Douglas A. Kerr: Kodak Ciné-Kodak Eight Model 25 motion picture camera

The camera was powered by a spring motor, wound with the key we see here. The chrome button, which pushed down, made the camera run; it could be pushed past a detent so it would remain in the "run" position so, with the camera on a tripod, the operator could get into the scene.

The camera was equipped with a folding, open viewfinder of the "reverse Galilean" type, actually integrated into the handle arrangement. With the handle raised, the viewfinder was erected for use. We will see it lowered in the later photos.

Here we see a better view of the front of the camera.

Douglas A. Kerr: The aperture nameplate

We see that the nameplate on which the camera aperture settings are presented has, for each one, a description of a scene and situation for which the exposure resulting from that aperture would likely be appropriate. The camera ran at only one frame rate (nominally 16 fr/s) and had a fixed "shutter angle", so the exposure time was fixed, about 1/30 s. And these exposure recommendations were predicated on the speed of a single type of film, Kodak Panchromatic (B&W), which was the primary type of film available at the time for this camera. (Kodachrome color film was not been introduced until 1935.)

The manual, of course, gave further subtleties of exposure planning, including discussion of how to deal with the ambient lighting conditions when shooting in the tropics in summer. But the guidelines on the aperture plate were valuable for the user who didn't happen to have the manual in her skirt pocket.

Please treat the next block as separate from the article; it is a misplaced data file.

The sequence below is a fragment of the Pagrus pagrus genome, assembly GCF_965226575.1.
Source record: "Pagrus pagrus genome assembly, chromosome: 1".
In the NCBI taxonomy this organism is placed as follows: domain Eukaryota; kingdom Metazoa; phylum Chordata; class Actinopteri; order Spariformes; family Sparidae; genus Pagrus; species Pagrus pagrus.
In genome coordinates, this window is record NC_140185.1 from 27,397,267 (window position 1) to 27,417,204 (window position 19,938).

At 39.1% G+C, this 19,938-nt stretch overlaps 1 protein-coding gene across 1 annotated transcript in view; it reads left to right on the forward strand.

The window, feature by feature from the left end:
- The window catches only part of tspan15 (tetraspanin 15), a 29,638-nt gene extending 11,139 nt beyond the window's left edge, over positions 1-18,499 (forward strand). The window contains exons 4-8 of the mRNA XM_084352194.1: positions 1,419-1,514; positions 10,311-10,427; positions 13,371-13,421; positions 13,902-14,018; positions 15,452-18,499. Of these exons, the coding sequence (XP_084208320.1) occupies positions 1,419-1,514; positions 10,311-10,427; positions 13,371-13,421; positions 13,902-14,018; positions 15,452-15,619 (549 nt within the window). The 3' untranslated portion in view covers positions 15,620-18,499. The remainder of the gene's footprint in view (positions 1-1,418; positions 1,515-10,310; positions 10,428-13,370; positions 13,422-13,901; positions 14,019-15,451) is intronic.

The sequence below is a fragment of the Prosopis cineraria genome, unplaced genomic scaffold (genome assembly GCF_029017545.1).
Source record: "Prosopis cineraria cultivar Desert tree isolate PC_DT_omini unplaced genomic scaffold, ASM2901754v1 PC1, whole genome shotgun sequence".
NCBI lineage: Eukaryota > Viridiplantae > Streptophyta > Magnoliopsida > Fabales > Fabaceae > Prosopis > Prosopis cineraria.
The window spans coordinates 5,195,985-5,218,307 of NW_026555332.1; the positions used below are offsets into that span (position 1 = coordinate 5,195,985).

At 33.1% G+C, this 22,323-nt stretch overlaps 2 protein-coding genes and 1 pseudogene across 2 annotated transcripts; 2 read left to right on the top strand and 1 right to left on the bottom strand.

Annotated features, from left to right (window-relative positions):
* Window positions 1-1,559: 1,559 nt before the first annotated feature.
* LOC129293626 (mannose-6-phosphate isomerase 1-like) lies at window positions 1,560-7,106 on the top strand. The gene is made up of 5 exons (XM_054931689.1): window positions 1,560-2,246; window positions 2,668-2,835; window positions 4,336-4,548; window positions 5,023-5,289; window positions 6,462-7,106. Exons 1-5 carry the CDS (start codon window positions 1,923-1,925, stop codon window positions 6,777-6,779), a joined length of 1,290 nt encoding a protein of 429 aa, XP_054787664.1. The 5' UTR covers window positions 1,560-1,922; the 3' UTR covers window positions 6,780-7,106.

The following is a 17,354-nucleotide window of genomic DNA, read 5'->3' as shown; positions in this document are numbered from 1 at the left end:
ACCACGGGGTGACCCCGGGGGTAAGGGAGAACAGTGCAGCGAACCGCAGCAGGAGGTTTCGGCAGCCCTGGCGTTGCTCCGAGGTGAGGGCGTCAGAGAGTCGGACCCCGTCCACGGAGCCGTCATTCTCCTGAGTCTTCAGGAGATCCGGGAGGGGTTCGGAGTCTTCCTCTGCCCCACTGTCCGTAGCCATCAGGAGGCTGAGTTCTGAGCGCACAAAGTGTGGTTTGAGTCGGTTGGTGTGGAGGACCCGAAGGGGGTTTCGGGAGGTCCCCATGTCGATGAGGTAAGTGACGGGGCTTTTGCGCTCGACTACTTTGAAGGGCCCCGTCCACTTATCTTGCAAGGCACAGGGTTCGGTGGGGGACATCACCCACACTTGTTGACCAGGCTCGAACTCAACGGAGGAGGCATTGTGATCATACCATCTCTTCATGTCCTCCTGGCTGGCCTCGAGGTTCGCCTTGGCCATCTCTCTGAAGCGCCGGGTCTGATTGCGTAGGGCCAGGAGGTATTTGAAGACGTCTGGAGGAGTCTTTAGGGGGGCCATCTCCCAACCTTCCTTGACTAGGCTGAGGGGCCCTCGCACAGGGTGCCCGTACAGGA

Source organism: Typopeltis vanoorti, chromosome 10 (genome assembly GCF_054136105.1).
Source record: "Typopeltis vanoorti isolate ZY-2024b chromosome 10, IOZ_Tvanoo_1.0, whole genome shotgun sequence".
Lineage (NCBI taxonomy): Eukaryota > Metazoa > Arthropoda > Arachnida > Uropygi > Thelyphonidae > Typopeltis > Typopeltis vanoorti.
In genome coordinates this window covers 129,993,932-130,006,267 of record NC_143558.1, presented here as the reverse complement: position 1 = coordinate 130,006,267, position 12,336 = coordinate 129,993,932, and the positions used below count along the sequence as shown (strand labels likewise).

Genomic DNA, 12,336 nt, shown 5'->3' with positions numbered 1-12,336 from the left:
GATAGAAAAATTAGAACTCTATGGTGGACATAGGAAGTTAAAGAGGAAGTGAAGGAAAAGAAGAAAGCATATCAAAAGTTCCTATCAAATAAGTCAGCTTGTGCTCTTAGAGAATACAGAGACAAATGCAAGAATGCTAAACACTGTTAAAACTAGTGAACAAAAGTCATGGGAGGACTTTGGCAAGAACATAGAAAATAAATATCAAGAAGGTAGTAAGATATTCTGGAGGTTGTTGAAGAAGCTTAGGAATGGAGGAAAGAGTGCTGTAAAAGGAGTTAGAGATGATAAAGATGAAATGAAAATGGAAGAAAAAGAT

Here we see the interior of the camera, the left side panel having been removed for access for loading the film. The film transport mechanism is unique.

Douglas A. Kerr: The camera interior

For comparison, we note that in "professional" 8 mm motion picture cameras (such as the Paillard-Bolex H8), a rotating sprocket (fairly small in diameter) is used to pull the film from the supply spool and send it at exactly the correct rate toward the intermittent motion film gate. A second small sprocket was then used to govern the movement of the film from the gate to the takeup spool.

In cameras such as the early Kodak 16 mm cameras, a single small sprocket served both these purposes, the film having a brief engagement with it on the way from the supply spool to the gate and a second brief engagement with it on its way from the gate to the takeup spool.

And in later 8 mm cameras, there were no sprockets at all. The motion of the film was solely propelled by the intermittent motion in the gate (ugh!).

But in the Ciné-Kodak Eight cameras, there was a single sprocket, but of really large diameter. The design strategy behind this escapes me. But it is certainly pretty.

We also note the marking on the takeup spool reminding the user that it we see that spool full, it means that this is only the end of the "first pass", and that the film has to be reloaded for the second pass.

Of course at the end of the second pass, this spool is empty, and is retained by the user, it being the permanent takeup spool for this camera.

This lovely camera was a Christmas gift, in the early 2000s, from Larry Henry, Carla's son. I am embarrassed to say I did not give it the attention it deserves until just recently.

[to be continued]